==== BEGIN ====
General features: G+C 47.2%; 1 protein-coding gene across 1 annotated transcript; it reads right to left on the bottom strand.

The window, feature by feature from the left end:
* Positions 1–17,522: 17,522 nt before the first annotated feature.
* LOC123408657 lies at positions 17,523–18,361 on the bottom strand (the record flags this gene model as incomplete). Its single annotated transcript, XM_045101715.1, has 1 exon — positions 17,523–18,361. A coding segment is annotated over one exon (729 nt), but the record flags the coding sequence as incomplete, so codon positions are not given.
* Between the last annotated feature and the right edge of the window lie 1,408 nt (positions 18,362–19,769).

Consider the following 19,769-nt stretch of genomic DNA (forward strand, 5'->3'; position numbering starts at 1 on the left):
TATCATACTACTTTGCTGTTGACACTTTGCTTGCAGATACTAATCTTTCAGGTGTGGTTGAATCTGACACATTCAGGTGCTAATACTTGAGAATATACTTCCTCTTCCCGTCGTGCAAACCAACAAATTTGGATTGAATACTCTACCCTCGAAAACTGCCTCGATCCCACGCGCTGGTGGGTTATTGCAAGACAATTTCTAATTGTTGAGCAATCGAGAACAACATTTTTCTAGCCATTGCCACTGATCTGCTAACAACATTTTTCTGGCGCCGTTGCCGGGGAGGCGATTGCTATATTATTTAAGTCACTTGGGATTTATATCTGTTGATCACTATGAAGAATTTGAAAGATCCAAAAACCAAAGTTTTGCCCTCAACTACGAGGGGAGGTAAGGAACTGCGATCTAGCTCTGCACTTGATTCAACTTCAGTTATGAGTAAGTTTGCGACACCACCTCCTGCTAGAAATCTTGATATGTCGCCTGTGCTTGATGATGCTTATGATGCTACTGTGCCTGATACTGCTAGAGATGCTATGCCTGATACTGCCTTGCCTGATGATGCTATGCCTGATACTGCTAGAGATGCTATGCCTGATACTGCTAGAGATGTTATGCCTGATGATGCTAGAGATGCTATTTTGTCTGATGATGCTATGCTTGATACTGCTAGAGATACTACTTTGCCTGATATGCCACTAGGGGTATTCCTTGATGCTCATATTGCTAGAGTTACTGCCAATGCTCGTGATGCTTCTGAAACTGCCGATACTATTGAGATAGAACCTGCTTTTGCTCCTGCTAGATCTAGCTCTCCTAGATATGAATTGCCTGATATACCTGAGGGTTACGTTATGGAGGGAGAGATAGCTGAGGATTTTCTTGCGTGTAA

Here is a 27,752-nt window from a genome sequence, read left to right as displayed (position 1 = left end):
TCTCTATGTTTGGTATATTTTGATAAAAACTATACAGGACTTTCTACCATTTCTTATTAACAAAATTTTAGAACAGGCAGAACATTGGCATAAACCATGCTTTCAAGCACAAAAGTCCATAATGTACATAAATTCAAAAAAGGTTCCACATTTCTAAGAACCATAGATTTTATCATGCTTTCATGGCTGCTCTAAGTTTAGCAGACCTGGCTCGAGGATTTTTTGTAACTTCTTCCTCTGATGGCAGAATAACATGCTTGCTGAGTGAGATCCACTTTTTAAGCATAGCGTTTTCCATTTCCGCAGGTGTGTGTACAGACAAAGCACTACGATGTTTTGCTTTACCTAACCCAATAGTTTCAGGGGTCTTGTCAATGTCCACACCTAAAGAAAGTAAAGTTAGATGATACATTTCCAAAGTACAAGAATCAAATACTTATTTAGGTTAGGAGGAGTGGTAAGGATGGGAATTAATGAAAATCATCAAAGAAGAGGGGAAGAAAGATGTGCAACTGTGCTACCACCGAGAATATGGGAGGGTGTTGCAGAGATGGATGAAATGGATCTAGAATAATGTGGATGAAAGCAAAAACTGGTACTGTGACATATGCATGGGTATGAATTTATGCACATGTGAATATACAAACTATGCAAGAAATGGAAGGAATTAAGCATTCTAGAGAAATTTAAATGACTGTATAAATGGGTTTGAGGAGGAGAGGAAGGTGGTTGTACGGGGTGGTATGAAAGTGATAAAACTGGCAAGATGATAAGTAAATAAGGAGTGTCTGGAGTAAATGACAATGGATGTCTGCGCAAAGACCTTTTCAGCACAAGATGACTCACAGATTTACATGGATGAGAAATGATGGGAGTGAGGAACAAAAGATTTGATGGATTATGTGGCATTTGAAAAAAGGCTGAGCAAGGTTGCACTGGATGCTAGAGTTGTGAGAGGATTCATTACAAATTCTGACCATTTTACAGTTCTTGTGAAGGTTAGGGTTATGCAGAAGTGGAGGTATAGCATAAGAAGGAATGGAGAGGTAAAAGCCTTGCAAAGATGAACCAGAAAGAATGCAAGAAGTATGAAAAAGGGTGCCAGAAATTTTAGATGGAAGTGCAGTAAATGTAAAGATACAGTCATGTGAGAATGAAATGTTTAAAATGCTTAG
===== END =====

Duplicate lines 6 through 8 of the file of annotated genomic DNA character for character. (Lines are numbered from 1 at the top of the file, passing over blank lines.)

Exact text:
Consider the following 19,769-nt stretch of genomic DNA (forward strand, 5'->3'; position numbering starts at 1 on the left):
TATCATACTACTTTGCTGTTGACACTTTGCTTGCAGATACTAATCTTTCAGGTGTGGTTGAATCTGACACATTCAGGTGCTAATACTTGAGAATATACTTCCTCTTCCCGTCGTGCAAACCAACAAATTTGGATTGAATACTCTACCCTCGAAAACTGCCTCGATCCCACGCGCTGGTGGGTTATTGCAAGACAATTTCTAATTGTTGAGCAATCGAGAACAACATTTTTCTAGCCATTGCCACTGATCTGCTAACAACATTTTTCTGGCGCCGTTGCCGGGGAGGCGATTGCTATATTATTTAAGTCACTTGGGATTTATATCTGTTGATCACTATGAAGAATTTGAAAGATCCAAAAACCAAAGTTTTGCCCTCAACTACGAGGGGAGGTAAGGAACTGCGATCTAGCTCTGCACTTGATTCAACTTCAGTTATGAGTAAGTTTGCGACACCACCTCCTGCTAGAAATCTTGATATGTCGCCTGTGCTTGATGATGCTTATGATGCTACTGTGCCTGATACTGCTAGAGATGCTATGCCTGATACTGCCTTGCCTGATGATGCTATGCCTGATACTGCTAGAGATGCTATGCCTGATACTGCTAGAGATGTTATGCCTGATGATGCTAGAGATGCTATTTTGTCTGATGATGCTATGCTTGATACTGCTAGAGATACTACTTTGCCTGATATGCCACTAGGGGTATTCCTTGATGCTCATATTGCTAGAGTTACTGCCAATGCTCGTGATGCTTCTGAAACTGCCGATACTATTGAGATAGAACCTGCTTTTGCTCCTGCTAGATCTAGCTCTCCTAGATATGAATTGCCTGATATACCTGAGGGTTACGTTATGGAGGGAGAGATAGCTGAGGATTTTCTTGCGTGTAA

Here is a 27,752-nt window from a genome sequence, read left to right as displayed (position 1 = left end):